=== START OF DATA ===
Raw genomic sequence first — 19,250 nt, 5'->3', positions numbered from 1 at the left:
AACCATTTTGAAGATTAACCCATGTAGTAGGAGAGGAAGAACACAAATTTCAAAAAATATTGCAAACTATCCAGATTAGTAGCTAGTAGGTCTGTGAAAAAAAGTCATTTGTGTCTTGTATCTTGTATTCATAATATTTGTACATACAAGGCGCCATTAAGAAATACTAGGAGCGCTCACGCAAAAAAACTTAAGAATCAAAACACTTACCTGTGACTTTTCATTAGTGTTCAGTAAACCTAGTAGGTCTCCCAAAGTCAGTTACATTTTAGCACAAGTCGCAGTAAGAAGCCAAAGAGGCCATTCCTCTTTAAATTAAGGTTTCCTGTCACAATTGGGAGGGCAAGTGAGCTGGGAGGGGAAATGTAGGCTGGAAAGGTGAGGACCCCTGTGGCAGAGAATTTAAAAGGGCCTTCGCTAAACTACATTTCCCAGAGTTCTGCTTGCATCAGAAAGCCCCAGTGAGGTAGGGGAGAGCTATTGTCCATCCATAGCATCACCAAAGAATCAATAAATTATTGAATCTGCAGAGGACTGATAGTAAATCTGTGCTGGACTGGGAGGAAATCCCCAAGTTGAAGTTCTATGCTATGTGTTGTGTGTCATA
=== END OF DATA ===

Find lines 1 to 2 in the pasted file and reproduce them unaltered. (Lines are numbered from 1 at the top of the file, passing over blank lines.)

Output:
Raw genomic sequence first — 19,250 nt, 5'->3', positions numbered from 1 at the left:
AACCATTTTGAAGATTAACCCATGTAGTAGGAGAGGAAGAACACAAATTTCAAAAAATATTGCAAACTATCCAGATTAGTAGCTAGTAGGTCTGTGAAAAAAAGTCATTTGTGTCTTGTATCTTGTATTCATAATATTTGTACATACAAGGCGCCATTAAGAAATACTAGGAGCGCTCACGCAAAAAAACTTAAGAATCAAAACACTTACCTGTGACTTTTCATTAGTGTTCAGTAAACCTAGTAGGTCTCCCAAAGTCAGTTACATTTTAGCACAAGTCGCAGTAAGAAGCCAAAGAGGCCATTCCTCTTTAAATTAAGGTTTCCTGTCACAATTGGGAGGGCAAGTGAGCTGGGAGGGGAAATGTAGGCTGGAAAGGTGAGGACCCCTGTGGCAGAGAATTTAAAAGGGCCTTCGCTAAACTACATTTCCCAGAGTTCTGCTTGCATCAGAAAGCCCCAGTGAGGTAGGGGAGAGCTATTGTCCATCCATAGCATCACCAAAGAATCAATAAATTATTGAATCTGCAGAGGACTGATAGTAAATCTGTGCTGGACTGGGAGGAAATCCCCAAGTTGAAGTTCTATGCTATGTGTTGTGTGTCATA